big kahuna wrote:
As far as that solution to global warming, though, I think we're more likely to see at least a temporary 'fix' emanate from the upcoming predicted solar Grand Minimum
, a period during which our Sun will become unusually cool, probably starting in the 2050s.
There may have been Grand Minimums in the past, and the famed Maunder Minimum saw temperatures from 1645 to 1715 particularly low in many parts of Europe. This is the period during which London's Thames River was noted to have frozen over. Funnily, it actually warmed up Alaska and Greenland.
A Grand Minimum could see the Sun become 7% cooler than its usual minimum, which is cool enough. Such a decline would have a strong effect on Earth's global temps.
Would like to point out a couple of things here:
The scientific paper that was cited by the story you linked to doesn't say anything remotely close to "could see the Sun become 7% cooler than its usual minimum".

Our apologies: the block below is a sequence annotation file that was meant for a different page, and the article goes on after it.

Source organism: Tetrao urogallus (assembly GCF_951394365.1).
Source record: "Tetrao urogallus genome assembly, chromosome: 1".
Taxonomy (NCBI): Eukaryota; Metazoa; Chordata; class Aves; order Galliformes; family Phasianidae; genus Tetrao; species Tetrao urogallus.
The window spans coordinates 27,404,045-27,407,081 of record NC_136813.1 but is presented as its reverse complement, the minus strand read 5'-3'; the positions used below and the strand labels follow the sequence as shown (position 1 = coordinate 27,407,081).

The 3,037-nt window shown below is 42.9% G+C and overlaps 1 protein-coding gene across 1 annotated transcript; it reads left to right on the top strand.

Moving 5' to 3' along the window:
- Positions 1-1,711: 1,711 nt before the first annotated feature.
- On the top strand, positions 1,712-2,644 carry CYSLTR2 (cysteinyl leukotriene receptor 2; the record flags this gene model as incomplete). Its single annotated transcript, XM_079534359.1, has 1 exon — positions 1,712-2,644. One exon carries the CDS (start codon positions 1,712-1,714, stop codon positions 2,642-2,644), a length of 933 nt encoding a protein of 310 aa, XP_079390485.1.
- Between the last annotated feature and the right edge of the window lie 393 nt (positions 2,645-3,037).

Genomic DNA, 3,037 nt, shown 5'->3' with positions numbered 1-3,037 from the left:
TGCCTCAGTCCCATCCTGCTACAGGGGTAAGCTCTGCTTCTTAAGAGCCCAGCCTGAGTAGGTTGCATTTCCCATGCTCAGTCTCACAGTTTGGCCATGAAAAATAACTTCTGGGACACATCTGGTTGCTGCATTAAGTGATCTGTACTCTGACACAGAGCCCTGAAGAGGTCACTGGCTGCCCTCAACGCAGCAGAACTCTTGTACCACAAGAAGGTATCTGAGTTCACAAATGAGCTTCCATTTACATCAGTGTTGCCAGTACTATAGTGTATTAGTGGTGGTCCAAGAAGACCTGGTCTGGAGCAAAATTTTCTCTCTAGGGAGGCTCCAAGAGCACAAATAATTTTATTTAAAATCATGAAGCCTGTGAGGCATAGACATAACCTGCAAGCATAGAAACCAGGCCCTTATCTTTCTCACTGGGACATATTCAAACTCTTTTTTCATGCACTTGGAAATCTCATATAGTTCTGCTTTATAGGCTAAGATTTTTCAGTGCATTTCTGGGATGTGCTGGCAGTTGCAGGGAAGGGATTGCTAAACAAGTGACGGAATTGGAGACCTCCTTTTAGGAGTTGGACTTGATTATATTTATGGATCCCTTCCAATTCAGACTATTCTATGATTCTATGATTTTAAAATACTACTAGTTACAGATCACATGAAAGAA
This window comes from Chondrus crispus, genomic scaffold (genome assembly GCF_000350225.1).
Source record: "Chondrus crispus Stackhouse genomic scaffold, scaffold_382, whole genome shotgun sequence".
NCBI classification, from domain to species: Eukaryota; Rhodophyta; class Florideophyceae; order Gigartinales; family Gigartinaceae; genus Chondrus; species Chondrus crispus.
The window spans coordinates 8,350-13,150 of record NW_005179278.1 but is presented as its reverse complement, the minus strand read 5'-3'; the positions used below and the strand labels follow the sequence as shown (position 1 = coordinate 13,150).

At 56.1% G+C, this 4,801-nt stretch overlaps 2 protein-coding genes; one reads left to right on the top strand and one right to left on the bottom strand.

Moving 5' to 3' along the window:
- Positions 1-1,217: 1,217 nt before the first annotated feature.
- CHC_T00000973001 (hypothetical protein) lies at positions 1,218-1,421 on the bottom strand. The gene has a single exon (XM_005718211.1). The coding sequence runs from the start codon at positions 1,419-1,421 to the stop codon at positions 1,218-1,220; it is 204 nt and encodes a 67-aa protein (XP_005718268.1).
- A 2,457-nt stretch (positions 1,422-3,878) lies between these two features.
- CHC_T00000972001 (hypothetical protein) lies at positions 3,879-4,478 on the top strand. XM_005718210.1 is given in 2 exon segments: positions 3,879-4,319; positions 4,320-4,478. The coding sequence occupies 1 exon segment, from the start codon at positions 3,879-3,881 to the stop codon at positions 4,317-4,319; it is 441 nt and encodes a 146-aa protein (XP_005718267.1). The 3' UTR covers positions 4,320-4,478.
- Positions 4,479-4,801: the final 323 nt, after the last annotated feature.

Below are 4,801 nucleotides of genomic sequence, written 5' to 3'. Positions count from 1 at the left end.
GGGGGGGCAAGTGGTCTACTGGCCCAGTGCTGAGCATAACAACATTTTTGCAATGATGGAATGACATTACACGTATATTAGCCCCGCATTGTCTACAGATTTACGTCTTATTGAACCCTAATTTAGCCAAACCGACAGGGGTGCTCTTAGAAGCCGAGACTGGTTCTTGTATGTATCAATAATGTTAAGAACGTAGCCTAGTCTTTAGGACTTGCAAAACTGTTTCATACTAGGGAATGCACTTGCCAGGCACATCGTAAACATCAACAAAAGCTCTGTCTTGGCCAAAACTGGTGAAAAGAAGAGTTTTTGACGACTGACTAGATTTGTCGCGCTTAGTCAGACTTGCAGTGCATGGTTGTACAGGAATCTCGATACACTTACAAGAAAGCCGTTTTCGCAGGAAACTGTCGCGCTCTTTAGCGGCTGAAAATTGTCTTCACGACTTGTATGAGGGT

What the paper says is that, based on a study of 33 Sun-like stars, and a linear regression "we estimate a range in UV flux of 9.3% over solar cycle 22 and a reduction of 6.9% below solar cycle minimum
under a grand minimum."
So what would happen if the sun's UV output dropped by 7%? What does that do to total solar irradiance? The answer is "not much" - the variation in UV at the top of the Earth's atmosphere (TOA) corresponding to a drop of 7% would be about 2 Watts per square meter. Compare this to the total TOA insolation, which is around 1360 W/m2. It's well-known that the total energy output from the sun varies only a few tenths of a percent over the solar cycle
That's not to say that the UV isn't important. UV strongly affects the structure of the upper atmosphere by creating the ozone layer which itself absorbs UV and creates heat, affecting the thermal structure and winds in the upper atmosphere. And that's an active area of research.